In the summer of 1971, Ralph Anspach, a game inventor and retired economics professor who lives in San Francisco, emerged from a crushing Monopoly defeat in his living room—his eight-year-old son had bankrupted him—and found himself considering the salability of a board game that was explicitly antimonopolistic. “My game would have to start,” he wrote in a self-published memoir, The Billion Dollar Monopoly Swindle, “where Monopoly ends, when the board is full of monopolies.” The goal of play would be to break them up, with monopolists fighting off trustbusters. The game Anspach created, Anti-Monopoly, sold 200,000 copies in 1973, its first year of production, and was on pace to top 1 million sales by Christmas of 1974. Parker Brothers, at that time a subsidiary of General Mills, was not pleased. The company threatened to sue Anspach for trademark infringement. Instead, he preemptively sued Parker Brothers—“a sort of buckshot maneuver,” his lawyer called it—on the theory that he could show the company’s Monopoly trademark was invalid.

One of Anspach’s first discoveries as he built his case was the existence of The Landlord’s Game. But he could not explain how Magie’s invention, with its promotion of socialized land and shared wealth, had been transformed into the proprietary commodity that made billions of dollars for Parker Brothers. The key to the mystery, he learned, was a radical socialist professor of economics named Scott Nearing, who taught at the Wharton School of Finance from 1906 to 1915. Anspach spoke to Nearing in 1974, when Nearing was ninety-one years old. The professor said he had learned to play the game around 1910, while living in Arden, then taught it to his students at Wharton in order that they might learn, in his words, “the antisocial nature of monopoly,” and in particular “the wickedness of land monopoly.” The students apparently taught it to their friends. It was around this time that the game became known as “monopoly”—denoted in lowercase, like checkers, chess, or dominoes. The game spread widely over the next several years, to the hometowns of Nearing’s students and to other universities. It would slowly lose its antimonopolistic message, however, as players came to the conclusion that Magie’s vision of Georgist redistribution was not nearly as entertaining as ruining one another.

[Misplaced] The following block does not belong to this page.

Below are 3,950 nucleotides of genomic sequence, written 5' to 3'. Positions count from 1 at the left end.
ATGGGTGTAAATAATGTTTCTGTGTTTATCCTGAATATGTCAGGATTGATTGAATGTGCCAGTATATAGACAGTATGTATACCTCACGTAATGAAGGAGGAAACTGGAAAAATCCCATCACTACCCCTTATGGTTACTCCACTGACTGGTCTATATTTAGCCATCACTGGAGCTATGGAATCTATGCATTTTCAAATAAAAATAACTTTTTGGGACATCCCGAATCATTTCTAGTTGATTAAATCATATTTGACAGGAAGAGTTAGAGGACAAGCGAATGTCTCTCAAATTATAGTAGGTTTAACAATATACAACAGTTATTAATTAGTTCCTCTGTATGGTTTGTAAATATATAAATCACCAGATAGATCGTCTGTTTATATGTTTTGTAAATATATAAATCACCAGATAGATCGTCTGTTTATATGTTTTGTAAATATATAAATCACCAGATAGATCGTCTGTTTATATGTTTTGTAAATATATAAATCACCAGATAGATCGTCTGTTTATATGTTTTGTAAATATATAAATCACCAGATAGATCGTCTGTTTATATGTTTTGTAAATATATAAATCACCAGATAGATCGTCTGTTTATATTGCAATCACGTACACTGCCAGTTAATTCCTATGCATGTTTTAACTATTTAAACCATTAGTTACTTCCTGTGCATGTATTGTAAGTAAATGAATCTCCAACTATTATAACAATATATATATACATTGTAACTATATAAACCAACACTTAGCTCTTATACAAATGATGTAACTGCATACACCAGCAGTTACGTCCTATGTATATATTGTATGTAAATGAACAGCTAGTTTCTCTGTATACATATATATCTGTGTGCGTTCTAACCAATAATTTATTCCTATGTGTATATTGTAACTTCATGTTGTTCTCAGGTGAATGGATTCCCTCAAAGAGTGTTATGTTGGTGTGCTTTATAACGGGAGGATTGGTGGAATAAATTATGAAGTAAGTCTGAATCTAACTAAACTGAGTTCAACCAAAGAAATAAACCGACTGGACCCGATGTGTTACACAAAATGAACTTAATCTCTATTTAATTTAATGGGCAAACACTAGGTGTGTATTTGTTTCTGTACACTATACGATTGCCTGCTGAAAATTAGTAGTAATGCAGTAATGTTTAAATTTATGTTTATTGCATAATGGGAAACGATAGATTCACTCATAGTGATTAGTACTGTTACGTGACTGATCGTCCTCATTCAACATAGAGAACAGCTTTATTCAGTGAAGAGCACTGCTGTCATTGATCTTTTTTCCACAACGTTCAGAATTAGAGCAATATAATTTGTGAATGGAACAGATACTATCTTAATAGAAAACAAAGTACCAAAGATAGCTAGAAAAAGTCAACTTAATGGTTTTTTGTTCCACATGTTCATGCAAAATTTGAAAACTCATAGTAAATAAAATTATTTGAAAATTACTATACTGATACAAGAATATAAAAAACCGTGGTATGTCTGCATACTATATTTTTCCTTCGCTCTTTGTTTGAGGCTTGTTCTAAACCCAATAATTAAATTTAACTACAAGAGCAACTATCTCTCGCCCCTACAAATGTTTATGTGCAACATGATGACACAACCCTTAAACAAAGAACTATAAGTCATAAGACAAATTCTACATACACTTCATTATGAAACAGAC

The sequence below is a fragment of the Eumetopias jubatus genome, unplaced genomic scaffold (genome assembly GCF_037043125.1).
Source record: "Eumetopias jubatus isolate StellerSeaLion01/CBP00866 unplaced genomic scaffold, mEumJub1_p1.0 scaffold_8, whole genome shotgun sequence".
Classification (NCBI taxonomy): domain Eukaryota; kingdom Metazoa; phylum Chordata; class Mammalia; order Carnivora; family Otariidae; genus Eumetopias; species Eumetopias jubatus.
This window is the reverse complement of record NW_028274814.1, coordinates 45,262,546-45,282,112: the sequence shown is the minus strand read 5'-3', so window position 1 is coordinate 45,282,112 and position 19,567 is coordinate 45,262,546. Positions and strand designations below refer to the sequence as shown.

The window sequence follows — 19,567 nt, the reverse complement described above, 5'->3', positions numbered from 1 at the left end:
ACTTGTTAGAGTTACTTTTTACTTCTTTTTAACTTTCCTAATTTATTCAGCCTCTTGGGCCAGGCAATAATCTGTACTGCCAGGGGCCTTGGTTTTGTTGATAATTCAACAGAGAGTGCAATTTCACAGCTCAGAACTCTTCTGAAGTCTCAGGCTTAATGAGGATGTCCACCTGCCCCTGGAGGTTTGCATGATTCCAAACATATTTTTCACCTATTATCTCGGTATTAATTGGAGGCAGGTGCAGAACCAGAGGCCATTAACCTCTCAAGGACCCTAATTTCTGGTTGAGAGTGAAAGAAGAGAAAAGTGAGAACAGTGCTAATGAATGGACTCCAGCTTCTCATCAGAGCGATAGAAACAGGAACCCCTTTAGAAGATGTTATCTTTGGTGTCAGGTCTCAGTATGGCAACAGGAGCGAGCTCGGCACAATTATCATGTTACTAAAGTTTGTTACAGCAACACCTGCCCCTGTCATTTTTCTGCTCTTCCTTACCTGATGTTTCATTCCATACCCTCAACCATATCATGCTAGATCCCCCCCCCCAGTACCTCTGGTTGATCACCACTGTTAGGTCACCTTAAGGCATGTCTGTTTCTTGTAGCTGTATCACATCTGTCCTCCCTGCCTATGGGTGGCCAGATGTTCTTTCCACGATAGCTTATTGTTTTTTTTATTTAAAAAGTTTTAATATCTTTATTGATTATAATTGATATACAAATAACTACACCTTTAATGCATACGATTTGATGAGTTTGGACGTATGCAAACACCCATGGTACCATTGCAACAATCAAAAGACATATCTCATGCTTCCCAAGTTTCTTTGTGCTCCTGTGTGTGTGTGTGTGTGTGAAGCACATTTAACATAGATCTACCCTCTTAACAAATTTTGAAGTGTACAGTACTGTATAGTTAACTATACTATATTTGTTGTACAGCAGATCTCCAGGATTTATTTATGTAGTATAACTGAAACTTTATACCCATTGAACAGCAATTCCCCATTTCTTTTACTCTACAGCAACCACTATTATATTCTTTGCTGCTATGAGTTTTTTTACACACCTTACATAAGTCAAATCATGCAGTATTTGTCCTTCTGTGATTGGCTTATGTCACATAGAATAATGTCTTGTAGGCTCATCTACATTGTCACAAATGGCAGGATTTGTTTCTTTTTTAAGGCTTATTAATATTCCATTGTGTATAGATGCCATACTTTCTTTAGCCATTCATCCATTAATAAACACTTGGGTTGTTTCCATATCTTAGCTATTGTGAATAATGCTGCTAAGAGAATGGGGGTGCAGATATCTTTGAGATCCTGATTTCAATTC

By 1913, monopoly had made its way to Altoona, Pennsylvania, and four years later it arrived in Philadelphia. The economist Rexford Tugwell, a future member of FDR’s “kitchen cabinet,” remembered having played it in 1915. By the 1920s, camp counselors in the Poconos were playing it, as were students at the University of Pennsylvania, Columbia, Harvard, Haverford, Princeton, and Swarthmore. During the early stages of the Depression, the game reached Indianapolis, where a Quaker schoolteacher-in-training named Ruth Hoskins played it. Hoskins soon traveled to Atlantic City and taught the game to two fellow Quakers, Jesse and Eugene Raiford.